New Reno airport CEO Daren Griffin talks ‘busy, hectic, challenging’ first 2 months
By the numbers
- 183,343: RNO passengers in August 2020
- 431,640: RNO passengers in August 2019
- 56: Percent decrease YOY in August passenger counts
- 1,365,755: Passengers during first 8 months of 2020
- 54: Percent decrease in passengers so far compared to 2019
Source: Reno-Tahoe Airport Authority
RENO, Nev. — Passenger trips through Reno-Tahoe International Airport rose again in August, continuing a streak of four consecutive months of improving travel numbers during the turbulent coronavirus pandemic.
In all, 183,343 passengers were served in August, up about 42,300 from July, according to the Reno-Tahoe Airport Authority (RTAA).
Still, due to COVID-19’s heavy impact on the air travel industry, passenger trips in August were down 57% from August 2019, when 431,640 travelers used Nevada’s second-largest airport.
The monthly year-over-year decrease is a microcosm of the pandemic’s long-term impact this year.
During the first eight months of 2020, Reno-Tahoe International Airport served 1.3 million passengers, which equates to a 54% slide compared to the same period last year, according to RTAA, which also oversees nearby Reno-Stead Airport.
With the region on the cusp of the winter season — which this year will likely bring fewer ski-toting tourists — the NNBW recently sat down with new RTAA CEO Daren Griffin to talk about winter travel projections, the latest trends in air travel and the biggest challenges and opportunities on the horizon.
Q: How are you settling into your new role amid everything that’s happening in the world and region?
Daren Griffin: Well, today (Sept. 25) is actually the end of my second month, exactly, so it’s been a really busy, hectic, challenging two months. There’s been a lot going on at both the airports. A lot of operational challenges, all the challenges you have when you start a new job. I’m trying to learn an organization; I’m trying to learn the Reno-Tahoe community; all of the really vital stakeholders and partners that we have. I’m really pleased, and I hope in the next two months from now, I’ll feel as good about it as I do today, because I really feel good.
Q: Two months in, what are the biggest things you’ve learned about the community?
Griffin: It is so apropos that it’s the Biggest Little City. There’s one degree of separation here; everybody knows everybody is what I’m learning. So, I’m really connecting into that network and I’m constantly in conversations with key stakeholders or partners or I’m building relationships. And the other side of that coin is everybody knows everybody, so you really have a full 360-degree vision of what you’re working on, how it impacts people or their constituencies, and where there are unintended impacts. It’s a unique environment in many ways, but I think it creates a huge opportunity to plug in as a full partner — the airport, the transportation experience, everything we’re working on — and really take it to the next level with all the community partners here. That’s probably something that really stood out to me the most.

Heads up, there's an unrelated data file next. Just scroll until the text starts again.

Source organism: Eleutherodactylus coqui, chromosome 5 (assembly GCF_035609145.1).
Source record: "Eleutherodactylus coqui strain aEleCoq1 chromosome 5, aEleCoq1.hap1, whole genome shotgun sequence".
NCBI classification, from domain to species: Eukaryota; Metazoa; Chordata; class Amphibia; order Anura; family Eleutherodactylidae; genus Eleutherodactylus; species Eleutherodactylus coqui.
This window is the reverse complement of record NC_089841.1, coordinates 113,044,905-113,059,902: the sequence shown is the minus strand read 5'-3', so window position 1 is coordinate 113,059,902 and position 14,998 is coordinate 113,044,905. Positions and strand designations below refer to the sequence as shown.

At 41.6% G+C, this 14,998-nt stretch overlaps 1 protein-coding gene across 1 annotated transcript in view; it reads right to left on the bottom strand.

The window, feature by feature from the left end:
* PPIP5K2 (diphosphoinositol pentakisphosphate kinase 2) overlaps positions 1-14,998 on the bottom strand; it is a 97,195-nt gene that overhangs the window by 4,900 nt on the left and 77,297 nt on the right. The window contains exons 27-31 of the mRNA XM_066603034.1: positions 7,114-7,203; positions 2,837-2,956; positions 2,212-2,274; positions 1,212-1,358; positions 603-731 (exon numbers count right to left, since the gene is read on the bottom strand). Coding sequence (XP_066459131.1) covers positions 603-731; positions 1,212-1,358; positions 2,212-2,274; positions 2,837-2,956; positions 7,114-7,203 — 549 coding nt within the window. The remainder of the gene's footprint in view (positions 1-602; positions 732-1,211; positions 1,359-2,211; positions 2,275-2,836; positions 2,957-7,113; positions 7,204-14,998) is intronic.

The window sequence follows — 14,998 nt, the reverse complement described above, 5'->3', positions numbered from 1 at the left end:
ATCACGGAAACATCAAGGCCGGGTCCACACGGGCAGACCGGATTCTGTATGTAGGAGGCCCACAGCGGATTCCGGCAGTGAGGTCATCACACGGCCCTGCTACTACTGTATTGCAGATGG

Q: Obviously when the pandemic hit, passenger counts took quite a dip throughout the industry. What are the latest trends the Reno airport is seeing?
Griffin: We’ve seen a dramatic impact in the airlines pulling back airplanes. Our September flight schedule became something far less than what we hoped it would be. There’s been a significant pull-down from Southwest Airlines. They’re flying right now nine flights a day here — that’s the lowest they have ever flown. This is their 30-year anniversary (at the Reno airport) in November. They started in November of 1990 with 12 flights a day; that was the fewest flights we had had (before this year). It is uncharted territory for the airlines to pull flights like this. But, they can’t fly them empty; there’s no upside to that. So, they’re reacting very quickly now to bookings. And when you pull out your smartphone and book a flight, they see that. And when hundreds of thousands or millions of people do that, they react to that, and they react the other way when people don’t do it. I’d say 60% decline (in passengers) on average is where we’re at year-over-year. We hope to see that improve as we get toward winter.
Q: Is there a way to project what winter tourism will look like coming into the ski season?
Griffin: We have forecast the best that we can, and we’re watching closely now the ski resorts what are they doing up at the lake That business is changing; they are not going to have the crowds that they’ve had in the past. There’s a ripple effect from all of that. There may be less of a crush of people. Or maybe those off-days that might’ve been slower, it evens out, where as many people are going mid-week as on the weekends, and maybe we benefit from that? We are trying to forecast the winter season because it’s such an important part of what we do here. Our forecast is conservative. There’s just no reason right now to think that we’re going to start to see a steep recovery angle until there is a medical, science solution, either a treatment that really negates the impacts of COVID-19 or the vaccine. Every industry is anxious for that.